US Secretary of State John Kerry, speaking in Istanbul, compared the victims of the Boston Marathon bombing to the nine Turkish activists killed by the IDF as they tried to break Gaza’s naval blockade. Here’s what Kerry said:

I know it’s an emotional issue with some people. I particularly say to the families of people who were lost in the incident we understand these tragedies completely and we sympathize with them. And nobody – I mean, I have just been through the week of Boston and I have deep feelings for what happens when you have violence and something happens and you lose people that are near and dear to you. It affects a community, it affects a country. We’re very sensitive to that. 

Kerry is here conflating the legitimate use of force by an allied state, against people who knowingly put themselves in harm’s way by challenging a naval blockade, with a terrorist act against the wholly innocent citizens of Boston. His statement insults the citizens of Boston, it demonstrates hostility toward Israel, and it blurs moral distinctions and projects a sense of weakness which can only encourage more terrorist attacks against the United States in the future.

As Republican Jewish Coalition executive director Matt Brooks said, “It’s unconscionable to compare the loss of life resulting from an act of self-defense to the results of cold-blooded, premeditated murder by terrorists.”

In related news, Richard Falk, the Princeton professor emeritus who is a high official of the UN “Human Rights Council,” blamed the Boston terror attacks on US foreign policy and “Tel Aviv.”  More at Breitbart:

The Obama administration has long championed the UN Human Rights Council, which it decided to join as one of its first foreign policy moves in 2009. Thanks to the Obama administration, U.S. began a second three-year term on the Council this past January. At the opening of the Council’s most recent session in March, Assistant Secretary of State Esther Brimmer traveled to Geneva to address what she called “this esteemed body.” As author Anne Bayefsky says:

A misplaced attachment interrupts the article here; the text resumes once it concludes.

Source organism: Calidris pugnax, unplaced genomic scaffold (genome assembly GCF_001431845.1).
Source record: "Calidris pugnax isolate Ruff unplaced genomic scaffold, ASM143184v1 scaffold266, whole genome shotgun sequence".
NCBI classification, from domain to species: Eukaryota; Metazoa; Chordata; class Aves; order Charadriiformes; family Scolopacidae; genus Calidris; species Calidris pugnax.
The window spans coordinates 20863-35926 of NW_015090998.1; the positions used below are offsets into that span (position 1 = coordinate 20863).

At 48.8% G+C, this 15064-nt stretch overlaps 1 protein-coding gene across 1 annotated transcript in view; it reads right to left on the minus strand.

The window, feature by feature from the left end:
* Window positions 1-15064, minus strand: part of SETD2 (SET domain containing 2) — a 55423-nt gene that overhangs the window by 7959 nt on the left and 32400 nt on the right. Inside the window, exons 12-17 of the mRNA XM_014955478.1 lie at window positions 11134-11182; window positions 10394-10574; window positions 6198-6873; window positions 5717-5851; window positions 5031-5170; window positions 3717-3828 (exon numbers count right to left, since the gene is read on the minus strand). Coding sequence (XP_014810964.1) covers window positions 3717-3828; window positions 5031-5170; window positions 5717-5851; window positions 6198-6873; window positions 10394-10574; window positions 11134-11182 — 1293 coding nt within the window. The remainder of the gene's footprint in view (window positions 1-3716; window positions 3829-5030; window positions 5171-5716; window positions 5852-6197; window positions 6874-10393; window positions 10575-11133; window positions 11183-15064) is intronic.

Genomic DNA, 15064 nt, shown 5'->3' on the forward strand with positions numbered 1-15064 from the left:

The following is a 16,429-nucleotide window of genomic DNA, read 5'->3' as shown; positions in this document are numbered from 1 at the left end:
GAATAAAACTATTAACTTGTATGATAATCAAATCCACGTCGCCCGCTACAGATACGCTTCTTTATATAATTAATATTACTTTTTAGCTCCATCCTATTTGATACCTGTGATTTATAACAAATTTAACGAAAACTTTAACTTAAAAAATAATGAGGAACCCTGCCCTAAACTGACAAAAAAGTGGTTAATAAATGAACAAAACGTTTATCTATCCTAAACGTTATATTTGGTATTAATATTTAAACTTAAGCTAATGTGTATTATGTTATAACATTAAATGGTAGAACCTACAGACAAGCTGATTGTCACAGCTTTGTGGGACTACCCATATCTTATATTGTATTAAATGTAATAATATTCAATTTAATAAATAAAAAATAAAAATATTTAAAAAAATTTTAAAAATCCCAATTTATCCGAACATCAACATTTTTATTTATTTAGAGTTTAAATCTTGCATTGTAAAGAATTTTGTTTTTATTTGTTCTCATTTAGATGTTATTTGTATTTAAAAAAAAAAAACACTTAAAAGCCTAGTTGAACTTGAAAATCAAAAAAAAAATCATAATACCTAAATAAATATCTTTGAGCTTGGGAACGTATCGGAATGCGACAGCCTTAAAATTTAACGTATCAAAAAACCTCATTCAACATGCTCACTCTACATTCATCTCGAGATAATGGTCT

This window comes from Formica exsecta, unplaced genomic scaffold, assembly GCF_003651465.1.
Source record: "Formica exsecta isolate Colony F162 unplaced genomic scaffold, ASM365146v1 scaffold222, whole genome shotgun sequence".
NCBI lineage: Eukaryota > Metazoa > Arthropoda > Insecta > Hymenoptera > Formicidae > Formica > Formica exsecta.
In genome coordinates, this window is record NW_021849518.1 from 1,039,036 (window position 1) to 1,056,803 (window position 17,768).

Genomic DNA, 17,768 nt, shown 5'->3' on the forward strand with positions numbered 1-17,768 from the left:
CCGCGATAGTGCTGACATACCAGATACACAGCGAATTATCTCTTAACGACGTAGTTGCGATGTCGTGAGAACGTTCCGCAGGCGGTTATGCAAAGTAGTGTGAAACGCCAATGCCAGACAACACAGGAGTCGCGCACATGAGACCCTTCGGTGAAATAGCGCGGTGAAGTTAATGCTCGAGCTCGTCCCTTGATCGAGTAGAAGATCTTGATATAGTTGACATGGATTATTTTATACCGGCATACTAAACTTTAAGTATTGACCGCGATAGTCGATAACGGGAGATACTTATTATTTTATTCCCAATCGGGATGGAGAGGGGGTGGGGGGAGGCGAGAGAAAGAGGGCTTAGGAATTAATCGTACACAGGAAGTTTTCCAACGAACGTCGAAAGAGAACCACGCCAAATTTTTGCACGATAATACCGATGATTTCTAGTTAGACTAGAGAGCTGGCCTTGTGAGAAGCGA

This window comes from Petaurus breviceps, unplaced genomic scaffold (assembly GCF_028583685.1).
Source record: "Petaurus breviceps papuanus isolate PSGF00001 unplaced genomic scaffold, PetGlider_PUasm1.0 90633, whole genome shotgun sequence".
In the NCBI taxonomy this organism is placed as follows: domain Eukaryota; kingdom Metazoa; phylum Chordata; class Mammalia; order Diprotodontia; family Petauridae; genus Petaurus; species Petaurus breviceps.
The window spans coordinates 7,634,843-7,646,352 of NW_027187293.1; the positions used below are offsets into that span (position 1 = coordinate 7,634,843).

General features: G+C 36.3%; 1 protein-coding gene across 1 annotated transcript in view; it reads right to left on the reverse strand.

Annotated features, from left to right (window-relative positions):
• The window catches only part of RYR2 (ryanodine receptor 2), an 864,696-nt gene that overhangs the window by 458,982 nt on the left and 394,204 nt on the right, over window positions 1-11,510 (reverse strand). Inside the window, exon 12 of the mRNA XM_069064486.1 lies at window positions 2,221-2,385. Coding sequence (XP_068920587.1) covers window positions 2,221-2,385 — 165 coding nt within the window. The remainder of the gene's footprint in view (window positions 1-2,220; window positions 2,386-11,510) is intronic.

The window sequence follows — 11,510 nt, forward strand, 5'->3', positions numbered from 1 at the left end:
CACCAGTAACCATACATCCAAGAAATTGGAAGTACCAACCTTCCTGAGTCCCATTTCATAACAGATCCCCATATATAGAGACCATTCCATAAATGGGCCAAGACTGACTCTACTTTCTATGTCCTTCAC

There is nothing about a “human rights” body that countenances the likes of Richard Falk that is “esteemed,” and the United States should resign–effective immediately.

8 thoughts on “Despicable”

  1. The best that can be said about Kerry is that he is a weak and morally confused man. He doesn’t appear to have changed much since he accused US troops of committing atrocities in Vietnam or since he supported the Sandinistas in the 1980s. We are fortunate that he wasn’t elected President in 2004 (though unfortunate that he could have come so close). Now, like Chuck Hagel, he is Obama’s tool. If he isn’t fired for rhetorically elevating Turkish terrorists to the same moral level as Boston bombing victims, that means Obama agrees with him or indeed that Kerry said what he said because Obama told him to say it.

  2. This isn’t a problem with Kerry in particular. It is a problem with our ruling elite. It is unmoored from any values and prepared to engage in whatever moral equivalency is necessary to please its immediate audience and advance their standing in the elite. They are all despicable.

  3. Some day, after Obama has retired, the LA Times may leak the tape of the party attended by and addressed by Obama on the occasion of “ a 2003 farewell party for Khalidi as he left Chicago to take a job at Columbia University in New York. A source gave Wallsten access to the video and Wallsten used it to describe the going-away party — in which speakers honoring Khalidi could be seen “sharply criticizing U.S. support of Israel.”

    If the tape showed creditable behavior by Obama, it would long since have been leaked or even published as a transcript. Since the Times has concealed it all these years, one can be certain that it does not provide a flattering portrait of the Times’ favorite president.

    Since Kerry was the Times’ favorite candidate in 2004, his record has been similarly concealed. Such as his records promised in 2004 and never revealed after the election.